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By Ryan Quinn
The State Journal
A legislative committee meeting drew about 150 people Thursday for a discussion on the proposed Bluegrass Pipeline, which could make its way through Kentucky.
Controversy has arisen over the safety and environmental risks of the project and the question of whether the pipeline companies have eminent domain to secure easements from landowners. All these issues came up Thursday, with lawmakers expressing both support and concern.
Williams and Boardwalk Pipeline Partners seek to establish a roughly 1,100-mile pipeline from natural gas mining regions northeast of Kentucky to plants on the Gulf Coast.
Sen. Robin L. Webb, D-Grayson, brought up alleged instances in which land surveyors for the companies have surveyed properties without owners’ permission — including the Kentucky State University Research and Demonstration Farm.
Despite requests from The State Journal, Williams has still not provided the name of the KSU official who a representative has said granted survey permission.
“There have been instances where we have had missteps,” Jim Scheel, senior vice president of corporate strategic development at Williams, told members of the Interim Joint Committee on Natural Resources and the Environment.
Scheel said it’s the company’s policy to ask permission and that it would continue “to do everything in our power to make sure we have great relationships going forward” and quickly address any issues.
The representatives of the natural gas liquids pipeline argued that the project would economically benefit Kentucky and the nation as a whole, adding jobs and contributing to lower energy costs.
About 500 miles of the pipeline, passing south through Ohio and Kentucky, would be new construction. That section would connect to 600 miles of existing pipeline that begins in Breckinridge County and goes south to Louisiana.
The pipeline would transport up to 400,000 barrels, or 16.8 million gallons, of natural gas liquids each day. Natural gas liquids, including hydrocarbons such as ethane and propane, are the byproducts of the natural gas mining process and would primarily be used to create plastics.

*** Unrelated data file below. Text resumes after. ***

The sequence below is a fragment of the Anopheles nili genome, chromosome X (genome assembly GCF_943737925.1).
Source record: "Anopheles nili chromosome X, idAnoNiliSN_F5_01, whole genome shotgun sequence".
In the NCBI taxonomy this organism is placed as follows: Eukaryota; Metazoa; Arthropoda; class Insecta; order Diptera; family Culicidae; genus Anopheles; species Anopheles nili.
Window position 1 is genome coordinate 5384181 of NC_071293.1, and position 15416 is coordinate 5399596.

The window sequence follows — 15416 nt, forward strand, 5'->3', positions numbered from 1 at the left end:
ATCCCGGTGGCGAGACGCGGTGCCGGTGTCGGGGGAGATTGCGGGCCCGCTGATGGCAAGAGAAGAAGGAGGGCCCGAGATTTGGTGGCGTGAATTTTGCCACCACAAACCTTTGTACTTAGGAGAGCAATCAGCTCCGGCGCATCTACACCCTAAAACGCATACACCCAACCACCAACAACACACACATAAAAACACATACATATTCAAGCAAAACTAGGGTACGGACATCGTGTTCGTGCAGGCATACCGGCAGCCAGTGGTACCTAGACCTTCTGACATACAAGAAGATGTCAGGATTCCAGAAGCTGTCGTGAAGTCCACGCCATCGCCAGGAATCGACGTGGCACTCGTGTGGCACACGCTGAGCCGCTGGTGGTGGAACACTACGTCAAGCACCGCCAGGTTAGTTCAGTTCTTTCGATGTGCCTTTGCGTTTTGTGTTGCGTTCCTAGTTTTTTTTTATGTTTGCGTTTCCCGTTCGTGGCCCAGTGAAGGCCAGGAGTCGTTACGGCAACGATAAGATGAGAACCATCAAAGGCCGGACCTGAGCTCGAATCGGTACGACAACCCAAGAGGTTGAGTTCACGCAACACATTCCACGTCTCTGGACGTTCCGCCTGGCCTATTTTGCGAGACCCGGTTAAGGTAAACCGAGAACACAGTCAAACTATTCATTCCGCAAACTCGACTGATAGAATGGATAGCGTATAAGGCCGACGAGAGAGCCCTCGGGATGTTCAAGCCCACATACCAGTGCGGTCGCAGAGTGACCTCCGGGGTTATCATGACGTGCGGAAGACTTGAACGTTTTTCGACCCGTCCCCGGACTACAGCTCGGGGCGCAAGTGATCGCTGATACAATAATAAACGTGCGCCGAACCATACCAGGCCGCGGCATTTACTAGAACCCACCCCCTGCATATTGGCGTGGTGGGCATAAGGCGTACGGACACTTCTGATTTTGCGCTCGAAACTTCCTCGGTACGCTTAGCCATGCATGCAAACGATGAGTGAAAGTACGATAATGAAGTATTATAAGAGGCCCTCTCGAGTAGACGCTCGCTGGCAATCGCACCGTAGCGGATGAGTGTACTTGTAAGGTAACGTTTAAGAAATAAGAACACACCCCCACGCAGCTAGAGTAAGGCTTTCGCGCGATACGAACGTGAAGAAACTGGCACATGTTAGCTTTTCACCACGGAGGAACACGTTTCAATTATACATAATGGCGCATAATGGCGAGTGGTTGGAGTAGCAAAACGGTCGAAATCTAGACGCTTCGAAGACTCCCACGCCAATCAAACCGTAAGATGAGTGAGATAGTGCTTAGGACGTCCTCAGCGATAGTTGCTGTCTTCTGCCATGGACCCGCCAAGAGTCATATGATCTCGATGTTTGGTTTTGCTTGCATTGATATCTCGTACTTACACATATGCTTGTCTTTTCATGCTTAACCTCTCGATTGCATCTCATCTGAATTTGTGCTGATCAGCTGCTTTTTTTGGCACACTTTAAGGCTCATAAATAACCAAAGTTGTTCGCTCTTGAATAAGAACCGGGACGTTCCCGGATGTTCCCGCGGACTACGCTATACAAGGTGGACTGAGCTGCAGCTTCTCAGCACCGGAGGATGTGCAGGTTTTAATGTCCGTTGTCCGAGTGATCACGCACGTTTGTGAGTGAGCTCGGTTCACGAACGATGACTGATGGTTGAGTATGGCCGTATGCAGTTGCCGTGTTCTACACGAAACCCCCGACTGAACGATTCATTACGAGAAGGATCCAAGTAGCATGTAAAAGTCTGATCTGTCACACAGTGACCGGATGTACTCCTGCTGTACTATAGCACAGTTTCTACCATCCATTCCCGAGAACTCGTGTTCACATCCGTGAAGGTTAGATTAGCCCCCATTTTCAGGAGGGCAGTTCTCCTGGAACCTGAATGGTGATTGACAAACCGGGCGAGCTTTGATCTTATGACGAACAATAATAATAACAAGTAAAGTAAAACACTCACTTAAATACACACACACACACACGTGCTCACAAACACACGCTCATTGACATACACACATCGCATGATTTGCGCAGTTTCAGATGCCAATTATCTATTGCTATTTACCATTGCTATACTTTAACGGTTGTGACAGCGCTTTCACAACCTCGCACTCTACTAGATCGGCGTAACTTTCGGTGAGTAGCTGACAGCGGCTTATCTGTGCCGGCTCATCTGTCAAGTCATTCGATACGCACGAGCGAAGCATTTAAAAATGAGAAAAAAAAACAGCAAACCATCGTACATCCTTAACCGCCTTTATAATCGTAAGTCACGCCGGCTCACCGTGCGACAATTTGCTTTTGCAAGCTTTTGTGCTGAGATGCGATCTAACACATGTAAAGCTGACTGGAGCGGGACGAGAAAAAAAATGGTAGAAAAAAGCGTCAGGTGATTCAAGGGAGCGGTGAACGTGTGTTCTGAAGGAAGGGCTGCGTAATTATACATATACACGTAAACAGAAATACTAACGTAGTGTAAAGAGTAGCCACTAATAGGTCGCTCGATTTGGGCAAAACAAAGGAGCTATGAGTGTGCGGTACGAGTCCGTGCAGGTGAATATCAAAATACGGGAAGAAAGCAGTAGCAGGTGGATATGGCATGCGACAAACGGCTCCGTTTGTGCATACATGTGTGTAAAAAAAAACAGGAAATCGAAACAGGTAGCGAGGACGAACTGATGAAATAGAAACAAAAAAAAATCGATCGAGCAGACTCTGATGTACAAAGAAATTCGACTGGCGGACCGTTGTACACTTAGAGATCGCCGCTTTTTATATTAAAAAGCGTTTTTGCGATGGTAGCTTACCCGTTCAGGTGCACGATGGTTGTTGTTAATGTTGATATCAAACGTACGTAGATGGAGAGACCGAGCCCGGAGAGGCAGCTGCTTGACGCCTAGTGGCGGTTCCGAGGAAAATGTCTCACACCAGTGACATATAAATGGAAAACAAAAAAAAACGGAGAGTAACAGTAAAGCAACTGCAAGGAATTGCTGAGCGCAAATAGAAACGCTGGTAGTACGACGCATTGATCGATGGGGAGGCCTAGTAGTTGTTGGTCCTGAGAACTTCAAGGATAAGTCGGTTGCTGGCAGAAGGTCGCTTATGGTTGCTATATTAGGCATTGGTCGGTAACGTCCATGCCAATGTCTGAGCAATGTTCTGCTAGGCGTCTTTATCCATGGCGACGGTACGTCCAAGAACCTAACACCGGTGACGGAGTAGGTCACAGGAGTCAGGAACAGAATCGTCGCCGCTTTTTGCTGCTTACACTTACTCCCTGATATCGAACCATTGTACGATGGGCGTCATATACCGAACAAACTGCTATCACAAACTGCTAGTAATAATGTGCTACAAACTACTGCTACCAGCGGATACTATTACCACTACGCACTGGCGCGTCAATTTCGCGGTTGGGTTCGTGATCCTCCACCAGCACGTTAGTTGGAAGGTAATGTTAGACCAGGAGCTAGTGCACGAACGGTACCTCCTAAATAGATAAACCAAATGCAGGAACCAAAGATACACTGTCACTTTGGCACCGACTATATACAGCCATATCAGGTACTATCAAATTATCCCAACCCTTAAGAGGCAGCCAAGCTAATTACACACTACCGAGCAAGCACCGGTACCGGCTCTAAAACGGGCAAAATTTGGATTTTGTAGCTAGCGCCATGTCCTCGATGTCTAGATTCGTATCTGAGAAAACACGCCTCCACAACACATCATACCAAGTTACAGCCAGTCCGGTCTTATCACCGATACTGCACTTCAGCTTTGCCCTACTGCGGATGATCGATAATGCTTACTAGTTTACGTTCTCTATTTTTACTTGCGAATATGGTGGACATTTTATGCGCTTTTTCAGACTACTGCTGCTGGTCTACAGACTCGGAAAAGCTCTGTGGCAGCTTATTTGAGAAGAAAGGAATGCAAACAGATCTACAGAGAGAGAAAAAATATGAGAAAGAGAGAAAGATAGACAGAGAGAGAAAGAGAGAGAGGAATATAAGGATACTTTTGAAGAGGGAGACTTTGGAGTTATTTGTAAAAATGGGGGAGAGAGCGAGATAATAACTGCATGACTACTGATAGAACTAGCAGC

Scheel also said the project would mean $30 to $50 million would be paid out to landowners to secure easements. A Williams’ representative previously stated that easement acquisition would begin in August.
Regulators, including Len Peters, secretary of the Energy and Environment Cabinet, said they had little or no authority to regulate the interstate project.
But Tom FitzGerald, an environmental lawyer who directs the Kentucky Resources Council, said the Energy and Environment Cabinet has had regulation power for a decade due to a prior legislative decision, and said it’s time for the cabinet to act. He also called upon the governor to call a special session to deal the issue or, at the very least, take it up at the beginning of the next General Assembly in January.
Gov. Steve Beshear recently declined to take up the issue when the General Assembly met in August for a special session called to settle redistricting.
FitzGerald suggested landowners are currently being persuaded to sign for surveys and easements with the threat of having to give up easements anyway through eminent domain.
Pipeline officials maintain that they have that power, though they stressed they would only use it as a last resort and have used it rarely in previous projects.
FitzGerald and the Energy and Environment Cabinet have said they don’t believe the pipeline companies have such power because they don’t think the pipeline is a utility providing a public service to Kentuckians.
FitzGerald said after the meeting that it’s nice that he and the cabinet and several county attorneys agree that the companies don’t have the power of eminent domain.
“But that doesn’t protect the landowners who are out there when a company comes to them and says, ‘Oh, I’d like to voluntarily acquire an easement from you, but I have the power of eminent domain, but I really don’t want to do that to you,’” FitzGerald said.
“That’s not a negotiation at arm’s length,” he added. “That’s an inherently unfair situation.”
FitzGerald is confident the legislature will act to ensure only regulated utilities have the power of eminent domain.
Attendees — the majority seemed to be opposed to the project, judging by their applause when lawmakers asked tough questions of pipeline officials — did not get a chance to speak at the almost two-hour meeting, but they moved into another room afterward to voice their concerns.
Editor’s note: Reprinted with permission through the Kentucky Press News Service.